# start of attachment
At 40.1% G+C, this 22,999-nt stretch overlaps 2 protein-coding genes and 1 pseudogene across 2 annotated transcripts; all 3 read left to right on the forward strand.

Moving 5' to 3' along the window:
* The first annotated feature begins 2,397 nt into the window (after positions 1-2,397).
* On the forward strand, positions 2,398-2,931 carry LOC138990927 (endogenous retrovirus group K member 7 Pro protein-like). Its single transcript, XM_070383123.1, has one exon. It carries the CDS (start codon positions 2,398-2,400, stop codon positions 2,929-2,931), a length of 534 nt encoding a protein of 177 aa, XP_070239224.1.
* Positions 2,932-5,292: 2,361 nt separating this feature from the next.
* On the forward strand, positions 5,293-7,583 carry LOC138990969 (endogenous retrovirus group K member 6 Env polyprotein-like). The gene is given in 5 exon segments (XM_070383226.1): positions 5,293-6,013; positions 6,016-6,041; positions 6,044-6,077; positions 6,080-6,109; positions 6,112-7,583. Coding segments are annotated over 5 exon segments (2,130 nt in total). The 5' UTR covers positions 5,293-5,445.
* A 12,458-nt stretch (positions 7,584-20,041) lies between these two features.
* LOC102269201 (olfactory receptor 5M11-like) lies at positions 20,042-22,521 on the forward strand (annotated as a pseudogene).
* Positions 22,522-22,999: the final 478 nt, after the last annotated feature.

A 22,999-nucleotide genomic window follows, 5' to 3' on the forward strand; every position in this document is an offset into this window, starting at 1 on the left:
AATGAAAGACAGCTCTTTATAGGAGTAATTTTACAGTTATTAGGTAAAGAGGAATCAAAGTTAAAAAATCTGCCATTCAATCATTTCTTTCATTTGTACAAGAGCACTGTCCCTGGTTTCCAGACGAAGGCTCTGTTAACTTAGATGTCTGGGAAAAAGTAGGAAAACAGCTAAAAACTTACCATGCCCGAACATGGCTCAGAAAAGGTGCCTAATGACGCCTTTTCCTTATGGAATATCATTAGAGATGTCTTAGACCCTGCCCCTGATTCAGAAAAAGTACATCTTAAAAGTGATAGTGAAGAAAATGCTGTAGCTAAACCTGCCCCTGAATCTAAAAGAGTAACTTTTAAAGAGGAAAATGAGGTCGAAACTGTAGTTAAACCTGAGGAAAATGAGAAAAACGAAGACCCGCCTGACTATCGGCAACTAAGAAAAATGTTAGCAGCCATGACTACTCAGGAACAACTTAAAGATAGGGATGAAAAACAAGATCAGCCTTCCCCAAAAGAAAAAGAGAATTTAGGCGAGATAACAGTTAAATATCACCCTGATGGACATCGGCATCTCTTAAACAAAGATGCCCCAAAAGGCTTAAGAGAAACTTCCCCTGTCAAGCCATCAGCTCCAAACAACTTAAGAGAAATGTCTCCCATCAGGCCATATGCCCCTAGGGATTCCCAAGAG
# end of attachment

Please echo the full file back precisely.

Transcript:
At 40.1% G+C, this 22,999-nt stretch overlaps 2 protein-coding genes and 1 pseudogene across 2 annotated transcripts; all 3 read left to right on the forward strand.

Moving 5' to 3' along the window:
* The first annotated feature begins 2,397 nt into the window (after positions 1-2,397).
* On the forward strand, positions 2,398-2,931 carry LOC138990927 (endogenous retrovirus group K member 7 Pro protein-like). Its single transcript, XM_070383123.1, has one exon. It carries the CDS (start codon positions 2,398-2,400, stop codon positions 2,929-2,931), a length of 534 nt encoding a protein of 177 aa, XP_070239224.1.
* Positions 2,932-5,292: 2,361 nt separating this feature from the next.
* On the forward strand, positions 5,293-7,583 carry LOC138990969 (endogenous retrovirus group K member 6 Env polyprotein-like). The gene is given in 5 exon segments (XM_070383226.1): positions 5,293-6,013; positions 6,016-6,041; positions 6,044-6,077; positions 6,080-6,109; positions 6,112-7,583. Coding segments are annotated over 5 exon segments (2,130 nt in total). The 5' UTR covers positions 5,293-5,445.
* A 12,458-nt stretch (positions 7,584-20,041) lies between these two features.
* LOC102269201 (olfactory receptor 5M11-like) lies at positions 20,042-22,521 on the forward strand (annotated as a pseudogene).
* Positions 22,522-22,999: the final 478 nt, after the last annotated feature.

A 22,999-nucleotide genomic window follows, 5' to 3' on the forward strand; every position in this document is an offset into this window, starting at 1 on the left:
AATGAAAGACAGCTCTTTATAGGAGTAATTTTACAGTTATTAGGTAAAGAGGAATCAAAGTTAAAAAATCTGCCATTCAATCATTTCTTTCATTTGTACAAGAGCACTGTCCCTGGTTTCCAGACGAAGGCTCTGTTAACTTAGATGTCTGGGAAAAAGTAGGAAAACAGCTAAAAACTTACCATGCCCGAACATGGCTCAGAAAAGGTGCCTAATGACGCCTTTTCCTTATGGAATATCATTAGAGATGTCTTAGACCCTGCCCCTGATTCAGAAAAAGTACATCTTAAAAGTGATAGTGAAGAAAATGCTGTAGCTAAACCTGCCCCTGAATCTAAAAGAGTAACTTTTAAAGAGGAAAATGAGGTCGAAACTGTAGTTAAACCTGAGGAAAATGAGAAAAACGAAGACCCGCCTGACTATCGGCAACTAAGAAAAATGTTAGCAGCCATGACTACTCAGGAACAACTTAAAGATAGGGATGAAAAACAAGATCAGCCTTCCCCAAAAGAAAAAGAGAATTTAGGCGAGATAACAGTTAAATATCACCCTGATGGACATCGGCATCTCTTAAACAAAGATGCCCCAAAAGGCTTAAGAGAAACTTCCCCTGTCAAGCCATCAGCTCCAAACAACTTAAGAGAAATGTCTCCCATCAGGCCATATGCCCCTAGGGATTCCCAAGAG